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  • 1.
    Sjöman, Madeleine
    et al.
    Malmö university, Sweden.
    Granlund, Mats
    Jönköping university, Sweden.
    Axelsson, Anna-Karin
    Jönköping university, Sweden.
    Almqvist, Lena
    Mälardalen University, School of Health, Care and Social Welfare, Health and Welfare. Jönköping University, Sweden.
    Danielsson, Henrik
    Linköping university, Sweden.
    Social interaction and gender as factors affecting the trajectories of children’s engagement and hyperactive behaviour in preschool2021In: British Journal of Educational Psychology, ISSN 0007-0998, E-ISSN 2044-8279, Vol. 91, no 2, p. 617-637Article in journal (Refereed)
    Abstract [en]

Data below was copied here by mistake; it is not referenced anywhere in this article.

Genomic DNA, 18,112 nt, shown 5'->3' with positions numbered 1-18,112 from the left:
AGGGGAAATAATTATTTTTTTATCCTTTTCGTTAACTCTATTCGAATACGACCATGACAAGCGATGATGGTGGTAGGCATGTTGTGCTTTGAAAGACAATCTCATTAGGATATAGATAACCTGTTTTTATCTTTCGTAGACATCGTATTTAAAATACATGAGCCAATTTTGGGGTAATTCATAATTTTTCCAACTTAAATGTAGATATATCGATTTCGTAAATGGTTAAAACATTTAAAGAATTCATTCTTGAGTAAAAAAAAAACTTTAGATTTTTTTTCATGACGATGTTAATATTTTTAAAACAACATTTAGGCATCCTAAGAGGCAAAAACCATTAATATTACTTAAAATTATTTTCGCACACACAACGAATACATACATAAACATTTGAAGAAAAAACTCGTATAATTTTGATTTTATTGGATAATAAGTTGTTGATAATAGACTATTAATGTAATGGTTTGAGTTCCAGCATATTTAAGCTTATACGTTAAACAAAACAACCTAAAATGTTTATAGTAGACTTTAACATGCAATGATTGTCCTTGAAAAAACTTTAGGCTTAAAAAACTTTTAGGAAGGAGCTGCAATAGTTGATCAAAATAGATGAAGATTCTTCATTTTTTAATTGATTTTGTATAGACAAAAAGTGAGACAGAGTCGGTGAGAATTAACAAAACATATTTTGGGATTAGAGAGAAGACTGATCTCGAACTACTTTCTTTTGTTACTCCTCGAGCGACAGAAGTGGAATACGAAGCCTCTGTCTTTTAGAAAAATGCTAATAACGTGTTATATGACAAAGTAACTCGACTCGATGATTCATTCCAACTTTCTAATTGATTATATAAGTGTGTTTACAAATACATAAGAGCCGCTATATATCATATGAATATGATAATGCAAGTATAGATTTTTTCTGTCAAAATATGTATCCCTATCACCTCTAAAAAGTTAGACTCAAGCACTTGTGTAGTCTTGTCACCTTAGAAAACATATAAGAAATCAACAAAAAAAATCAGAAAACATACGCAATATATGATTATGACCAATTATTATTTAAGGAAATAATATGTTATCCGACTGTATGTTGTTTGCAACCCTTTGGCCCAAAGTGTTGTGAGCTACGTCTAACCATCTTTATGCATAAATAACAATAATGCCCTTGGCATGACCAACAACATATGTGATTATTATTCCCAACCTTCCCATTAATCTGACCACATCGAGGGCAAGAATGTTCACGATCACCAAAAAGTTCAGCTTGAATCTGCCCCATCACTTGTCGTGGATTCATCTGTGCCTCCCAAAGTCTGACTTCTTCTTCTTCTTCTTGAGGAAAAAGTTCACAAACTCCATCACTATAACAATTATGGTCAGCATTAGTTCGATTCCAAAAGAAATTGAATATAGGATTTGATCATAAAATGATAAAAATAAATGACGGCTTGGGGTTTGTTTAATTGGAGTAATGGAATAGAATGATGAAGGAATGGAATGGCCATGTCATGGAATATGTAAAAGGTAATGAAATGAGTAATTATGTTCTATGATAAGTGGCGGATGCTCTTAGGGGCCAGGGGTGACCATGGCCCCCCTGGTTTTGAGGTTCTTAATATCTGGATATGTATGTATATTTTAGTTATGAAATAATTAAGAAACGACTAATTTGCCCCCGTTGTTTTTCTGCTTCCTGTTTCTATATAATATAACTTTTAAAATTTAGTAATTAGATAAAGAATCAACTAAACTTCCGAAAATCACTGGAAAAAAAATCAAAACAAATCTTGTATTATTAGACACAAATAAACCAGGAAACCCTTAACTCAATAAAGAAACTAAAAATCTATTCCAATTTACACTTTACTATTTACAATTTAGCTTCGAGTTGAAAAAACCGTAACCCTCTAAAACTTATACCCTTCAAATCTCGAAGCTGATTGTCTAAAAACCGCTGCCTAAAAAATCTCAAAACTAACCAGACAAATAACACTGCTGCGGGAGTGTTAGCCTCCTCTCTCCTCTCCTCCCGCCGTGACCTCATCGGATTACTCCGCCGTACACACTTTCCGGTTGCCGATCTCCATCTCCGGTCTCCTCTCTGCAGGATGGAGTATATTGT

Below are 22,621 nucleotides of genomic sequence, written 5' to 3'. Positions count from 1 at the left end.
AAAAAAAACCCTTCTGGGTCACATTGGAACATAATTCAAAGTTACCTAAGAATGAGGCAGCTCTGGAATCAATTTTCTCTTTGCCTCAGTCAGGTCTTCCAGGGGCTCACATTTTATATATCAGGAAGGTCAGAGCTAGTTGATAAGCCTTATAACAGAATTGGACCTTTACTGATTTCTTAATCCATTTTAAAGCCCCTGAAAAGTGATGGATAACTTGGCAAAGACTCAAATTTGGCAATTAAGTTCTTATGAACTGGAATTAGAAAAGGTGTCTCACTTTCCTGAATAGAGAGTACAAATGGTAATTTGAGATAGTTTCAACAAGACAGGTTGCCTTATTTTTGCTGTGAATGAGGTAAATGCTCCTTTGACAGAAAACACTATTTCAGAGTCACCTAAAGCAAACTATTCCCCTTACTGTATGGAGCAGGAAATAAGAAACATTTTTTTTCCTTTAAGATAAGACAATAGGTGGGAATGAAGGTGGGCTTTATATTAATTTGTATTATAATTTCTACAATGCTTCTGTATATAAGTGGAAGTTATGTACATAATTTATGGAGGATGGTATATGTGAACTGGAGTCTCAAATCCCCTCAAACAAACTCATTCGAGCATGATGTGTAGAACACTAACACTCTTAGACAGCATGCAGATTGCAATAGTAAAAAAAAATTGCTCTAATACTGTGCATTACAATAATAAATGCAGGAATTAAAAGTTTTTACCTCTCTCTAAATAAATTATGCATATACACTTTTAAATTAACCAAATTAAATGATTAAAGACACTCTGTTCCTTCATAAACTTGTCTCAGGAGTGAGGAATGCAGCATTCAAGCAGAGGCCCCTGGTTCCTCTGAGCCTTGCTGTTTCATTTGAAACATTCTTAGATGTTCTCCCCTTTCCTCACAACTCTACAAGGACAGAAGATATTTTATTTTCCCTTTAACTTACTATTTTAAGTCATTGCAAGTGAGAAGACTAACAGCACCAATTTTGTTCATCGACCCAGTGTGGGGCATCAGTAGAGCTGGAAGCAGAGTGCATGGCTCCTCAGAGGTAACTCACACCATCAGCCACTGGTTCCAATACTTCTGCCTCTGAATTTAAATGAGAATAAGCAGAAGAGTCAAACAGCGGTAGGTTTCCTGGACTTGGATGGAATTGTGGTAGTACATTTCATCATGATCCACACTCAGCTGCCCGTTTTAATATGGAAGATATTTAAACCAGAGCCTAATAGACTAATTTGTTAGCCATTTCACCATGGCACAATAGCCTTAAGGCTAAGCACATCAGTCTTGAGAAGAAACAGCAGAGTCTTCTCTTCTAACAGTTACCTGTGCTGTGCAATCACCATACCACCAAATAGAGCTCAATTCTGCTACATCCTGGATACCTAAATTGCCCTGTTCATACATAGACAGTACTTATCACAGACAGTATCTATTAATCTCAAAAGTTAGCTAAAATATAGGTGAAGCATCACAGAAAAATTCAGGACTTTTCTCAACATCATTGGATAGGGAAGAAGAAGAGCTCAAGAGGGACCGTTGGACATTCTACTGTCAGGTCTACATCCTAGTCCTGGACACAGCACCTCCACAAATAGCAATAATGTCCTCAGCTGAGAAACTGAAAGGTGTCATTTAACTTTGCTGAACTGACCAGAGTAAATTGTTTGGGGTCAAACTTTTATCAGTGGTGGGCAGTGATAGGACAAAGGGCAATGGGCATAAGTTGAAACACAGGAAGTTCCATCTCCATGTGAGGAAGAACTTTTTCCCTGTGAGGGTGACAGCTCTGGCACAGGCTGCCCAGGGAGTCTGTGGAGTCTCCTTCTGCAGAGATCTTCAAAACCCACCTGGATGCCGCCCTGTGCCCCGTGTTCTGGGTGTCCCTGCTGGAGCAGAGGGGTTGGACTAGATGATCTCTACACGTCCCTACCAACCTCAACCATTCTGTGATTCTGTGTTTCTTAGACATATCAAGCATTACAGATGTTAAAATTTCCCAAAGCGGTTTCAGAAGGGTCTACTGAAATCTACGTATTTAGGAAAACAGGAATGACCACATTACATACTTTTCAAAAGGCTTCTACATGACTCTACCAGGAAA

Social interactions in preschool and a child’s gender are, incross-sectional studies, related to the child’s overall levels of hyperactive behaviour andengagement in preschool activities. However, whether social interaction and gender canpredict children’s engagement and hyperactivity is not thoroughly investigated. This studyaims to investigate the longitudinal influence of gender, child-to-child interaction, andteacher responsiveness on the association between trajectories of children’s levels ofcore engagement and hyperactive behaviour. It was hypothesized that peer-to-childinteraction and teacher responsiveness in preschool settings are related to positivechange in engagement among children with hyperactive behaviour, especially for boys.Sample and methods. Swedish preschool staff completed questionnaires assessingthe variables of interest for children aged 1–5(N = 203). Data were collected on threeoccasions over a two-year period. Latent growth curve (LGC) models were used toexplore whether teacher responsiveness, peer-to-child interaction, and gender predicttrajectories of engagement and hyperactivity.Results. The results revealed that high levels of hyperactivity were associated withlower levels of engagement on the first occasion. Positive peer-to-child interactions andresponsive teachers were significant predictors of an increased level of engagement anddecreased level of hyperactive behaviour, especially for boys.Conclusions. The findings underscore the need to improve social interactions,especially peer-to-child interactions, to improve engagement in children with hyperactivebehaviour, especially boys. Implications for practices and research are discussed.

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